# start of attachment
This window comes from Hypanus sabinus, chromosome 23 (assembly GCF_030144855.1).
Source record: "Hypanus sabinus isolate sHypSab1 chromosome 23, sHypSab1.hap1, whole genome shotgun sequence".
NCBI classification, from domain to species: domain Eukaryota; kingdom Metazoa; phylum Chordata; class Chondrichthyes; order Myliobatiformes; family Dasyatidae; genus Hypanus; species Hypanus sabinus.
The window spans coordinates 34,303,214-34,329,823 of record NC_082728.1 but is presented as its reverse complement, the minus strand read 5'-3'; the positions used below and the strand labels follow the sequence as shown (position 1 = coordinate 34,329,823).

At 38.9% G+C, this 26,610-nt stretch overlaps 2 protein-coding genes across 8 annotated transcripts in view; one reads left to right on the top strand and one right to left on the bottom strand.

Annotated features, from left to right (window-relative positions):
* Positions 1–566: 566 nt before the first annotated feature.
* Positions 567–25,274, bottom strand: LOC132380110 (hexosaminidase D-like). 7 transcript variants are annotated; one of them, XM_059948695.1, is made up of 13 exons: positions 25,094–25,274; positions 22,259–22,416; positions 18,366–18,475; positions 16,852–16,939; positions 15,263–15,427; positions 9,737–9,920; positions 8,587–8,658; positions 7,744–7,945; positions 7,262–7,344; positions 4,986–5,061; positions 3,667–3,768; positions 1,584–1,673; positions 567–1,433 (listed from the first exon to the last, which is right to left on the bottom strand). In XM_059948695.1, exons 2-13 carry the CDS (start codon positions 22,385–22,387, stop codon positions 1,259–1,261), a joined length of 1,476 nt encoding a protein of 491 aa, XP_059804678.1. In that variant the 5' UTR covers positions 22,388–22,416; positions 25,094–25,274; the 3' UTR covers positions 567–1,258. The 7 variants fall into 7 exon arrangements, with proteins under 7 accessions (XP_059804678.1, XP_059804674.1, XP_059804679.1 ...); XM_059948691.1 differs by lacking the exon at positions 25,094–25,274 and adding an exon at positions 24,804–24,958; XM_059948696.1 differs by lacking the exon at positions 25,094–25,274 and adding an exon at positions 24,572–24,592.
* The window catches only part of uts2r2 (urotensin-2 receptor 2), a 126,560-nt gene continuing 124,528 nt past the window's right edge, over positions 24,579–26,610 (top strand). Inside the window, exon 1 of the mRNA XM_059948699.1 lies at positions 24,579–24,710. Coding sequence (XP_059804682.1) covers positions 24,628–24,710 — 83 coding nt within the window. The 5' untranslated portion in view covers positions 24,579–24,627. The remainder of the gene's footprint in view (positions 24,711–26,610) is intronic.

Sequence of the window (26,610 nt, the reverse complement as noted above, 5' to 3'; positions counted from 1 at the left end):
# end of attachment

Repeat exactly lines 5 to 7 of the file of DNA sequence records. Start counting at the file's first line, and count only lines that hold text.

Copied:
At 38.9% G+C, this 26,610-nt stretch overlaps 2 protein-coding genes across 8 annotated transcripts in view; one reads left to right on the top strand and one right to left on the bottom strand.

Annotated features, from left to right (window-relative positions):
* Positions 1–566: 566 nt before the first annotated feature.